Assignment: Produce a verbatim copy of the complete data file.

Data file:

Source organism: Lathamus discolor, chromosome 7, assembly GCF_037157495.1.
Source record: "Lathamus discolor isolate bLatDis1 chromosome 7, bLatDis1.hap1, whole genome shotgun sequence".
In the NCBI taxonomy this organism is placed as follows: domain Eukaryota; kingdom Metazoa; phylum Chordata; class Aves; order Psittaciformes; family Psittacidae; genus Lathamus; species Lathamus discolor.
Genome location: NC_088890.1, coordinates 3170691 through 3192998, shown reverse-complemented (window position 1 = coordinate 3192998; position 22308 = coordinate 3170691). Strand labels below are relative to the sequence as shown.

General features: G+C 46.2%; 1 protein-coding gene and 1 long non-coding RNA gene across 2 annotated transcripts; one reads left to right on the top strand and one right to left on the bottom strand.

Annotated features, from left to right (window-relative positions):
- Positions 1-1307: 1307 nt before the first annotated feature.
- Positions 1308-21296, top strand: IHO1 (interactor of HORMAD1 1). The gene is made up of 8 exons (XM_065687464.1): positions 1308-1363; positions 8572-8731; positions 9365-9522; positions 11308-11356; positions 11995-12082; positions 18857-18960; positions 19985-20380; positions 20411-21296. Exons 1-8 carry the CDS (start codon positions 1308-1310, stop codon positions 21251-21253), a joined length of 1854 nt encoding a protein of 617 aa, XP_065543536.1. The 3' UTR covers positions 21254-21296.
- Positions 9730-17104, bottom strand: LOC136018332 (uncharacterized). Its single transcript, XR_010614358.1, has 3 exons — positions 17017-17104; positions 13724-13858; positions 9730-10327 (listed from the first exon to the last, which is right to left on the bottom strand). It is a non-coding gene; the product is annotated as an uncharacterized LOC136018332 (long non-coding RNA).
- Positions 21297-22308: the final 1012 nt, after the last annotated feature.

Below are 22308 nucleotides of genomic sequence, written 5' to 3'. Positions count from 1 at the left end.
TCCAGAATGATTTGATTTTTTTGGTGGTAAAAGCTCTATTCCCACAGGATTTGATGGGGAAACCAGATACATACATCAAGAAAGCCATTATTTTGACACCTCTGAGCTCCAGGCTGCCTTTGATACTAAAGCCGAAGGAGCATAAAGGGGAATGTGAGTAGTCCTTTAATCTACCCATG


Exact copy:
Source organism: Lathamus discolor, chromosome 7, assembly GCF_037157495.1.
Source record: "Lathamus discolor isolate bLatDis1 chromosome 7, bLatDis1.hap1, whole genome shotgun sequence".
In the NCBI taxonomy this organism is placed as follows: domain Eukaryota; kingdom Metazoa; phylum Chordata; class Aves; order Psittaciformes; family Psittacidae; genus Lathamus; species Lathamus discolor.
Genome location: NC_088890.1, coordinates 3170691 through 3192998, shown reverse-complemented (window position 1 = coordinate 3192998; position 22308 = coordinate 3170691). Strand labels below are relative to the sequence as shown.

General features: G+C 46.2%; 1 protein-coding gene and 1 long non-coding RNA gene across 2 annotated transcripts; one reads left to right on the top strand and one right to left on the bottom strand.

Annotated features, from left to right (window-relative positions):
- Positions 1-1307: 1307 nt before the first annotated feature.
- Positions 1308-21296, top strand: IHO1 (interactor of HORMAD1 1). The gene is made up of 8 exons (XM_065687464.1): positions 1308-1363; positions 8572-8731; positions 9365-9522; positions 11308-11356; positions 11995-12082; positions 18857-18960; positions 19985-20380; positions 20411-21296. Exons 1-8 carry the CDS (start codon positions 1308-1310, stop codon positions 21251-21253), a joined length of 1854 nt encoding a protein of 617 aa, XP_065543536.1. The 3' UTR covers positions 21254-21296.
- Positions 9730-17104, bottom strand: LOC136018332 (uncharacterized). Its single transcript, XR_010614358.1, has 3 exons — positions 17017-17104; positions 13724-13858; positions 9730-10327 (listed from the first exon to the last, which is right to left on the bottom strand). It is a non-coding gene; the product is annotated as an uncharacterized LOC136018332 (long non-coding RNA).
- Positions 21297-22308: the final 1012 nt, after the last annotated feature.

Below are 22308 nucleotides of genomic sequence, written 5' to 3'. Positions count from 1 at the left end.
TCCAGAATGATTTGATTTTTTTGGTGGTAAAAGCTCTATTCCCACAGGATTTGATGGGGAAACCAGATACATACATCAAGAAAGCCATTATTTTGACACCTCTGAGCTCCAGGCTGCCTTTGATACTAAAGCCGAAGGAGCATAAAGGGGAATGTGAGTAGTCCTTTAATCTACCCATG